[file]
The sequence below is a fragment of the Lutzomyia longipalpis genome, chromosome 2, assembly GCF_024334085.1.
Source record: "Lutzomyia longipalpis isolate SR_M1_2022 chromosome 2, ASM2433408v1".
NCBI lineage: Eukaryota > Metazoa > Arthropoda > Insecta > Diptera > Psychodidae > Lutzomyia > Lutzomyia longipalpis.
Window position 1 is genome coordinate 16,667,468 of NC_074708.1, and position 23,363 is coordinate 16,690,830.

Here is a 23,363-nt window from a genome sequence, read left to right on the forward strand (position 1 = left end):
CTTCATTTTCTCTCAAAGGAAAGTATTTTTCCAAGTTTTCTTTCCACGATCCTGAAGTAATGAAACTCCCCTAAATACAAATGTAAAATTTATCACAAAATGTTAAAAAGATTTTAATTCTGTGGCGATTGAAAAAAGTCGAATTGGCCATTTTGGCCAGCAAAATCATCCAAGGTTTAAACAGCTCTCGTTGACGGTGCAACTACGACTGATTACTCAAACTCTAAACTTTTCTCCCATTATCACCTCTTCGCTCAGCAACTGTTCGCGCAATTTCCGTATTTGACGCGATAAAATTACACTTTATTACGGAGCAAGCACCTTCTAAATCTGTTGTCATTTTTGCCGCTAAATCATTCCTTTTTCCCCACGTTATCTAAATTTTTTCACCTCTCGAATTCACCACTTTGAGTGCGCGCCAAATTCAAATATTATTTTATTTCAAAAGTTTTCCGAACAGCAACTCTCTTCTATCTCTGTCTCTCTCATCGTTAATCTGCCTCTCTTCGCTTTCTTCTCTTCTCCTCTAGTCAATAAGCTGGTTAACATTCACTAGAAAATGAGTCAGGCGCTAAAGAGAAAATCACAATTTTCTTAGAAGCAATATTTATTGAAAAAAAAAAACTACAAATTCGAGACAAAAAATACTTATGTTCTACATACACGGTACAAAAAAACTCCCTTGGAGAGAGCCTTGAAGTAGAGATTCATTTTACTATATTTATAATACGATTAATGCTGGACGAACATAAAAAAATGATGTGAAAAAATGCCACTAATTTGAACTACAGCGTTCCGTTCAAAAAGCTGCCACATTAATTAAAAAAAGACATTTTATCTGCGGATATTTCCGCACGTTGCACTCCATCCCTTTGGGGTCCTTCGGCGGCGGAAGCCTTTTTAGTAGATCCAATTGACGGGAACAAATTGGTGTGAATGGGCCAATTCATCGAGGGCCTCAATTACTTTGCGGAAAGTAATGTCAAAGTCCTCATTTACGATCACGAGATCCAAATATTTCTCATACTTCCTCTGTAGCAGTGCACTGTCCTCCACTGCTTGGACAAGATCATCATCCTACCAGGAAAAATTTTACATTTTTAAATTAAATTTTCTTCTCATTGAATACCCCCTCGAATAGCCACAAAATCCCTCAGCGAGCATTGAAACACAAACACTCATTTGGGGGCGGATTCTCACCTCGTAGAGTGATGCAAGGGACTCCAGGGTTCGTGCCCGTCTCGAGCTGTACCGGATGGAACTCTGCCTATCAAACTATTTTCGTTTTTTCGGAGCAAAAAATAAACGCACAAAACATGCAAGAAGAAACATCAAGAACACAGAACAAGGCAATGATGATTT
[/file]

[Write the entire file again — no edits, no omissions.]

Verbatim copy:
The sequence below is a fragment of the Lutzomyia longipalpis genome, chromosome 2, assembly GCF_024334085.1.
Source record: "Lutzomyia longipalpis isolate SR_M1_2022 chromosome 2, ASM2433408v1".
NCBI lineage: Eukaryota > Metazoa > Arthropoda > Insecta > Diptera > Psychodidae > Lutzomyia > Lutzomyia longipalpis.
Window position 1 is genome coordinate 16,667,468 of NC_074708.1, and position 23,363 is coordinate 16,690,830.

Here is a 23,363-nt window from a genome sequence, read left to right on the forward strand (position 1 = left end):
CTTCATTTTCTCTCAAAGGAAAGTATTTTTCCAAGTTTTCTTTCCACGATCCTGAAGTAATGAAACTCCCCTAAATACAAATGTAAAATTTATCACAAAATGTTAAAAAGATTTTAATTCTGTGGCGATTGAAAAAAGTCGAATTGGCCATTTTGGCCAGCAAAATCATCCAAGGTTTAAACAGCTCTCGTTGACGGTGCAACTACGACTGATTACTCAAACTCTAAACTTTTCTCCCATTATCACCTCTTCGCTCAGCAACTGTTCGCGCAATTTCCGTATTTGACGCGATAAAATTACACTTTATTACGGAGCAAGCACCTTCTAAATCTGTTGTCATTTTTGCCGCTAAATCATTCCTTTTTCCCCACGTTATCTAAATTTTTTCACCTCTCGAATTCACCACTTTGAGTGCGCGCCAAATTCAAATATTATTTTATTTCAAAAGTTTTCCGAACAGCAACTCTCTTCTATCTCTGTCTCTCTCATCGTTAATCTGCCTCTCTTCGCTTTCTTCTCTTCTCCTCTAGTCAATAAGCTGGTTAACATTCACTAGAAAATGAGTCAGGCGCTAAAGAGAAAATCACAATTTTCTTAGAAGCAATATTTATTGAAAAAAAAAAACTACAAATTCGAGACAAAAAATACTTATGTTCTACATACACGGTACAAAAAAACTCCCTTGGAGAGAGCCTTGAAGTAGAGATTCATTTTACTATATTTATAATACGATTAATGCTGGACGAACATAAAAAAATGATGTGAAAAAATGCCACTAATTTGAACTACAGCGTTCCGTTCAAAAAGCTGCCACATTAATTAAAAAAAGACATTTTATCTGCGGATATTTCCGCACGTTGCACTCCATCCCTTTGGGGTCCTTCGGCGGCGGAAGCCTTTTTAGTAGATCCAATTGACGGGAACAAATTGGTGTGAATGGGCCAATTCATCGAGGGCCTCAATTACTTTGCGGAAAGTAATGTCAAAGTCCTCATTTACGATCACGAGATCCAAATATTTCTCATACTTCCTCTGTAGCAGTGCACTGTCCTCCACTGCTTGGACAAGATCATCATCCTACCAGGAAAAATTTTACATTTTTAAATTAAATTTTCTTCTCATTGAATACCCCCTCGAATAGCCACAAAATCCCTCAGCGAGCATTGAAACACAAACACTCATTTGGGGGCGGATTCTCACCTCGTAGAGTGATGCAAGGGACTCCAGGGTTCGTGCCCGTCTCGAGCTGTACCGGATGGAACTCTGCCTATCAAACTATTTTCGTTTTTTCGGAGCAAAAAATAAACGCACAAAACATGCAAGAAGAAACATCAAGAACACAGAACAAGGCAATGATGATTT